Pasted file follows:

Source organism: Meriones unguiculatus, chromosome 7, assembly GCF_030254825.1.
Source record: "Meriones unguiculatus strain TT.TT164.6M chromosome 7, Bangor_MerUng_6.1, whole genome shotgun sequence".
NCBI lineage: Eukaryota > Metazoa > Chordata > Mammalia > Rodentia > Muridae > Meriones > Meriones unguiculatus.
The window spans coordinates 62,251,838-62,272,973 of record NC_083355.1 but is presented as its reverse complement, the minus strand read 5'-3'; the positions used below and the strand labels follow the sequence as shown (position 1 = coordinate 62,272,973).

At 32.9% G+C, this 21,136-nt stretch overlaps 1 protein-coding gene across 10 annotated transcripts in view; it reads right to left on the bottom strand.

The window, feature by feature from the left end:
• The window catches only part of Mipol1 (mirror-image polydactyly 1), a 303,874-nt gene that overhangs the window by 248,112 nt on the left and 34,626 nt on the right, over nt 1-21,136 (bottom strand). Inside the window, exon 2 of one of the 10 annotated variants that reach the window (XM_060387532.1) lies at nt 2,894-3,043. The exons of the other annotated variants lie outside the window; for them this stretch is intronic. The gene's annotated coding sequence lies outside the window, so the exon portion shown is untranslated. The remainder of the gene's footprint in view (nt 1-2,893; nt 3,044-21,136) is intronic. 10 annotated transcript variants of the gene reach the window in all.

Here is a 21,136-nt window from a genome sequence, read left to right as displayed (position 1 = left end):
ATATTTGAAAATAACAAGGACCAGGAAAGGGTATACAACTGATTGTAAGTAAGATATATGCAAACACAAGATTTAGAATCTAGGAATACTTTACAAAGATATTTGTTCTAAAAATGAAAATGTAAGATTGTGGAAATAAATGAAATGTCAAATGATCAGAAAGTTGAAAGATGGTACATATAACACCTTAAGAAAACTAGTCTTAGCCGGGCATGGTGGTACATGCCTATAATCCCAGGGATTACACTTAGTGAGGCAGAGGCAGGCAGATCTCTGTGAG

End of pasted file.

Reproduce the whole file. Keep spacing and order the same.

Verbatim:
Source organism: Meriones unguiculatus, chromosome 7, assembly GCF_030254825.1.
Source record: "Meriones unguiculatus strain TT.TT164.6M chromosome 7, Bangor_MerUng_6.1, whole genome shotgun sequence".
NCBI lineage: Eukaryota > Metazoa > Chordata > Mammalia > Rodentia > Muridae > Meriones > Meriones unguiculatus.
The window spans coordinates 62,251,838-62,272,973 of record NC_083355.1 but is presented as its reverse complement, the minus strand read 5'-3'; the positions used below and the strand labels follow the sequence as shown (position 1 = coordinate 62,272,973).

At 32.9% G+C, this 21,136-nt stretch overlaps 1 protein-coding gene across 10 annotated transcripts in view; it reads right to left on the bottom strand.

The window, feature by feature from the left end:
• The window catches only part of Mipol1 (mirror-image polydactyly 1), a 303,874-nt gene that overhangs the window by 248,112 nt on the left and 34,626 nt on the right, over nt 1-21,136 (bottom strand). Inside the window, exon 2 of one of the 10 annotated variants that reach the window (XM_060387532.1) lies at nt 2,894-3,043. The exons of the other annotated variants lie outside the window; for them this stretch is intronic. The gene's annotated coding sequence lies outside the window, so the exon portion shown is untranslated. The remainder of the gene's footprint in view (nt 1-2,893; nt 3,044-21,136) is intronic. 10 annotated transcript variants of the gene reach the window in all.

Here is a 21,136-nt window from a genome sequence, read left to right as displayed (position 1 = left end):
ATATTTGAAAATAACAAGGACCAGGAAAGGGTATACAACTGATTGTAAGTAAGATATATGCAAACACAAGATTTAGAATCTAGGAATACTTTACAAAGATATTTGTTCTAAAAATGAAAATGTAAGATTGTGGAAATAAATGAAATGTCAAATGATCAGAAAGTTGAAAGATGGTACATATAACACCTTAAGAAAACTAGTCTTAGCCGGGCATGGTGGTACATGCCTATAATCCCAGGGATTACACTTAGTGAGGCAGAGGCAGGCAGATCTCTGTGAG